Finally, how vulnerable are these types of investors currently in a scenario where the bond-equity correlation continues to creep up taking the form of a tantrum similar to the above episodes, whether with the involvement of CTAs or not?
To assess their vulnerability JPM resorted to two position proxies. For balanced mutual funds it compared their returns to that of 60:40 equity:bond benchmark as shown in Figure 4. For risk parity funds the bank gauged leverage by using the ratio of their volatility to the volatility of a risk parity fund benchmark. This risk parity fund leverage proxy is shown in Figure 5.
Figure 4 and Figure 5 show that balanced mutual funds look more vulnerable than risk parity funds currently. This is because after de-risking in January these balanced mutual funds appear to have raised their risk positioning, i.e. increased their equity overweights and bond underweights, to high levels in February. Instead, after de-risking in January, risk parity funds’ leverage stayed below average during February. In other words, if the bond-equity correlation continues to creep up, e.g. via a worsening of the equity market drawdown even as yields continue to grind higher, balanced mutual funds pose a greater vulnerability for the equity market.
Finally, JPMorgan cautions that the elevated positioning by balanced mutual funds “is also raising questions about month-end rebalancing” as the equity rally and the bond selloff during February “is creating a pending rebalancing flow for balanced mutual funds (assuming the past few days equity market correction does not propagate to erase any pending rebalancing).”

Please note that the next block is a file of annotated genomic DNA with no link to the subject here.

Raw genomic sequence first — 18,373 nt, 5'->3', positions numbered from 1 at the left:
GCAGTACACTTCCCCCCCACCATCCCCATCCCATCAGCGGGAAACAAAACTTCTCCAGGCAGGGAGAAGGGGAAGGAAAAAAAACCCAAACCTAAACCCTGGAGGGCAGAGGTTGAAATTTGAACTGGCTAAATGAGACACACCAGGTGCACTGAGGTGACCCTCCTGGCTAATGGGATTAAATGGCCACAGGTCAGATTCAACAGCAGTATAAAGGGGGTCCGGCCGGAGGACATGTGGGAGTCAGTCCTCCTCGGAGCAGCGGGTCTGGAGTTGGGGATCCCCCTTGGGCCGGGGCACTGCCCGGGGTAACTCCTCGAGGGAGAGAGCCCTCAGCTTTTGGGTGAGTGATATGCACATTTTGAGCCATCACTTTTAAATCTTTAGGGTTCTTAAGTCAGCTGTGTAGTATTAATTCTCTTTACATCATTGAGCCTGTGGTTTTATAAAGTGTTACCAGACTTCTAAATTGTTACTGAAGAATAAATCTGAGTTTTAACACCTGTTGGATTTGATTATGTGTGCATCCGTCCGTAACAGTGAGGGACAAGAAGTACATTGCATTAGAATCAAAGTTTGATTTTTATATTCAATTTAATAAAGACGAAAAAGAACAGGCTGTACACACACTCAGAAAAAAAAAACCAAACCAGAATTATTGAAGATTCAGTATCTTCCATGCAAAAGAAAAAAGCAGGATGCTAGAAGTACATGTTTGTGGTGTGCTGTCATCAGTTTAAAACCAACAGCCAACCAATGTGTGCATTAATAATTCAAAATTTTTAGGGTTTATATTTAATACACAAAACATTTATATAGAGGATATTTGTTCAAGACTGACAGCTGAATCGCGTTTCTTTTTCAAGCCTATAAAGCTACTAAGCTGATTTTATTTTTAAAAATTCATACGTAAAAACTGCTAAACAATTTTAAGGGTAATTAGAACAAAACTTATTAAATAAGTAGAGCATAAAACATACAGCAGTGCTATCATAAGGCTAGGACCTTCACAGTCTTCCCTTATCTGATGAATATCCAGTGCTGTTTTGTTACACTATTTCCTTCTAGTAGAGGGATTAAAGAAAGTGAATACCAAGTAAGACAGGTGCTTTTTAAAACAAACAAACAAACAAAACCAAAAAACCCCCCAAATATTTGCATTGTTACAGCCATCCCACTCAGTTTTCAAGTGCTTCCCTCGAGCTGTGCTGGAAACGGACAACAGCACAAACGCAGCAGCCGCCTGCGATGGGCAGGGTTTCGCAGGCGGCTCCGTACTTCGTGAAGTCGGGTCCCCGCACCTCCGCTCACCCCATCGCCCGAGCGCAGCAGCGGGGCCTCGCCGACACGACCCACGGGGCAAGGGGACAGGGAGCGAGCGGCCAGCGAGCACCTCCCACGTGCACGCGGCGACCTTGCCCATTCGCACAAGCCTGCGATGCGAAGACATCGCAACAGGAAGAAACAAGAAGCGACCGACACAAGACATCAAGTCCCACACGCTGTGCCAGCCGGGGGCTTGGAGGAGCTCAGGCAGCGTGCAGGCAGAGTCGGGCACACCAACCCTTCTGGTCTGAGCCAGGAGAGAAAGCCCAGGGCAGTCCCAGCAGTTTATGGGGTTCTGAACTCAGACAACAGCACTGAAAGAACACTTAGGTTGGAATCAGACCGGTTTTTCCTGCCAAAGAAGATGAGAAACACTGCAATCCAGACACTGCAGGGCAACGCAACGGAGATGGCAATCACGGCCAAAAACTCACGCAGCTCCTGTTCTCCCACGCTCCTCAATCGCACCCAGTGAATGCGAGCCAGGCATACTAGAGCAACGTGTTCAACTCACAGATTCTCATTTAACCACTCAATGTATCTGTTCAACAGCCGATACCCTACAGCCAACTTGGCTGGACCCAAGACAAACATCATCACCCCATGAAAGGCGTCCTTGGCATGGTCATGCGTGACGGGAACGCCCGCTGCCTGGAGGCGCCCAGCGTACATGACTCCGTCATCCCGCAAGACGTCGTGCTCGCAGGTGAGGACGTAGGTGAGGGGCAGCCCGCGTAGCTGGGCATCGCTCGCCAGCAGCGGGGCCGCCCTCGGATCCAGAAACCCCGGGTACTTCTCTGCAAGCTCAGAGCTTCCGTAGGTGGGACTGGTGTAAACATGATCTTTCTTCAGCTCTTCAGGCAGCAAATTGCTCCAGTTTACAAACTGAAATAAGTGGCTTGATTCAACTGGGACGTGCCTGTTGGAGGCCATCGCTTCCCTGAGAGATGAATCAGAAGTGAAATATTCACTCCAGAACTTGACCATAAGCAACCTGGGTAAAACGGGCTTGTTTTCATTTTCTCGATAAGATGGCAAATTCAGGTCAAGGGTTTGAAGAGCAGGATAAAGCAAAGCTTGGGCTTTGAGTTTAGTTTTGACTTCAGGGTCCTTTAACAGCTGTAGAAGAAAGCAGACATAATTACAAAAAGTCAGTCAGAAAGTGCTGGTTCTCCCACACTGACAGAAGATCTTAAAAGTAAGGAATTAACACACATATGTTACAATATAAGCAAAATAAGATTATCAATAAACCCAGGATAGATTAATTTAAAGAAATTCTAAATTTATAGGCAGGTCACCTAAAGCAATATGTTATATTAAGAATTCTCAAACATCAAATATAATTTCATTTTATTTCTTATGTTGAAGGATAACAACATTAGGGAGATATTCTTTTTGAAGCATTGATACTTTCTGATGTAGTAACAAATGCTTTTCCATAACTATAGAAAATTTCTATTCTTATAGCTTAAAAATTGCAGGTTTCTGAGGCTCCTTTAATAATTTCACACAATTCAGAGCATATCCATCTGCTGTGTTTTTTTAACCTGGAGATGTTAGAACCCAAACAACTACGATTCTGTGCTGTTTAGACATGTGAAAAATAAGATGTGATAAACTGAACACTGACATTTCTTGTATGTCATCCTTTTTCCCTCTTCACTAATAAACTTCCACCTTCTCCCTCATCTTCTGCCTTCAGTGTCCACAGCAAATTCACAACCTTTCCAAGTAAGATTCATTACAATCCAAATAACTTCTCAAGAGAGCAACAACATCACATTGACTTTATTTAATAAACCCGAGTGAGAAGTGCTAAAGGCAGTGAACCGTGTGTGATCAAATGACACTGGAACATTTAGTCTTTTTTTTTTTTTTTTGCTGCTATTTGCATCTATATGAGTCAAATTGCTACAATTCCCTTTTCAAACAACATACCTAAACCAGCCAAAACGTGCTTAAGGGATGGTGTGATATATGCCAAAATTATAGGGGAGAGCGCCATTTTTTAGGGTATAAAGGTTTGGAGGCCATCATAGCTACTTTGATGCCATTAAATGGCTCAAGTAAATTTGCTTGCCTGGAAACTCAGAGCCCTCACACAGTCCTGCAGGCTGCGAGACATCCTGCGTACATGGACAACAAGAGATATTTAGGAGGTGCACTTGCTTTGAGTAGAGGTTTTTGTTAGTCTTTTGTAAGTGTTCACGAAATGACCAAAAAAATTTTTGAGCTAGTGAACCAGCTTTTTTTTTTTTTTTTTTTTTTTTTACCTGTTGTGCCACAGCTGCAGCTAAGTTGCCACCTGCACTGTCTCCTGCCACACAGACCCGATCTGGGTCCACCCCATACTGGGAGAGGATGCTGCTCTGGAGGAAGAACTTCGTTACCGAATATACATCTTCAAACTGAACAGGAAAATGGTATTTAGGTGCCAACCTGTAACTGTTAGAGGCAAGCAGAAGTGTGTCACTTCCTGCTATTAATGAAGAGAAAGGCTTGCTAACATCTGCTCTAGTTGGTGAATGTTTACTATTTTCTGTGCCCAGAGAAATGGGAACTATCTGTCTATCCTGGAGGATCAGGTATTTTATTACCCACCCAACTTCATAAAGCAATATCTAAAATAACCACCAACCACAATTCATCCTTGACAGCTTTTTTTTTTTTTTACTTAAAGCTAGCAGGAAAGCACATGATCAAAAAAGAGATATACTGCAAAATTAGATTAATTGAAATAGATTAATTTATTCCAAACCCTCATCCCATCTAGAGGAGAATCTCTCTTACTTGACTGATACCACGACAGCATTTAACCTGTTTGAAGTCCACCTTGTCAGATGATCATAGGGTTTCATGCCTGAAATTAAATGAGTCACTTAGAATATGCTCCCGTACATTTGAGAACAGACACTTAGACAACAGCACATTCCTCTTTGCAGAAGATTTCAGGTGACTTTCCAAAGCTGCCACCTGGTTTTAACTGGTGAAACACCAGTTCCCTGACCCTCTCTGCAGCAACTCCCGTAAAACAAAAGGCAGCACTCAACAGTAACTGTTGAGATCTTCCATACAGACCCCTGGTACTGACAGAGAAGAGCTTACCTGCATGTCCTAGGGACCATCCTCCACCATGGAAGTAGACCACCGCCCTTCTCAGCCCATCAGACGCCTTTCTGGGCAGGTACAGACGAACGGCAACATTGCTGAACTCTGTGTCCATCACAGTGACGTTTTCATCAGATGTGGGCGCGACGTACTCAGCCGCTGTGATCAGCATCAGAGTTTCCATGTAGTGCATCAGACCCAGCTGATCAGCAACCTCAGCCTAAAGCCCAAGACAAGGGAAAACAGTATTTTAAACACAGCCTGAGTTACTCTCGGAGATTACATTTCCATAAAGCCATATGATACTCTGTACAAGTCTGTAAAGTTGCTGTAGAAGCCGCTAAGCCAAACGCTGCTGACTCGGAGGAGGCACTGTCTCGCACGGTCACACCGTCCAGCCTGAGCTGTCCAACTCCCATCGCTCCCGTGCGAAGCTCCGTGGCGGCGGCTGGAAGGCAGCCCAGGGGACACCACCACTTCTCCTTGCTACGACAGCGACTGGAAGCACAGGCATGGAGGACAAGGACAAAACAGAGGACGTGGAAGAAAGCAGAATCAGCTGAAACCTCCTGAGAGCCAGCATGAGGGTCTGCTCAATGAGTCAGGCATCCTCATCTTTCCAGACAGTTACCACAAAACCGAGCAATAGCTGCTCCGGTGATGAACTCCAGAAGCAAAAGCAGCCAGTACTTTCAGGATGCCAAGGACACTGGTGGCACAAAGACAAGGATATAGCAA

Assuming balanced mutual funds had fully rebalanced by January, which is a reasonable hypothesis given the reduction in their betas in January, JPM expects around $90bn of equity selling by them for February month-end. However, as we discussed last Nov/Dec and as some – namely those who have a habit of trying to frontrun month and quarter-end rebalancing – learned the hard way is that balanced mutual funds do not necessarily rebalance every month. In fact, according to JPM, during the previous quarter, they appear to have postponed rebalancing during Nov-end or Dec-end and to have waited until January to de-risk/rebalance. As such, in JPMorgan’s opinion given balanced mutual funds had de-risked in January, it would be too soon to rebalance again in February, and the bank believes that “they will likely postpone any pending rebalancing to March.” On the other hand, considering that this advice comes from JPM which has been painfully wrong about most market trends and themes in recent months, don’t be surprised to see a violent and sudden month-end flush…
Wed, 02/24/2021 – 13:37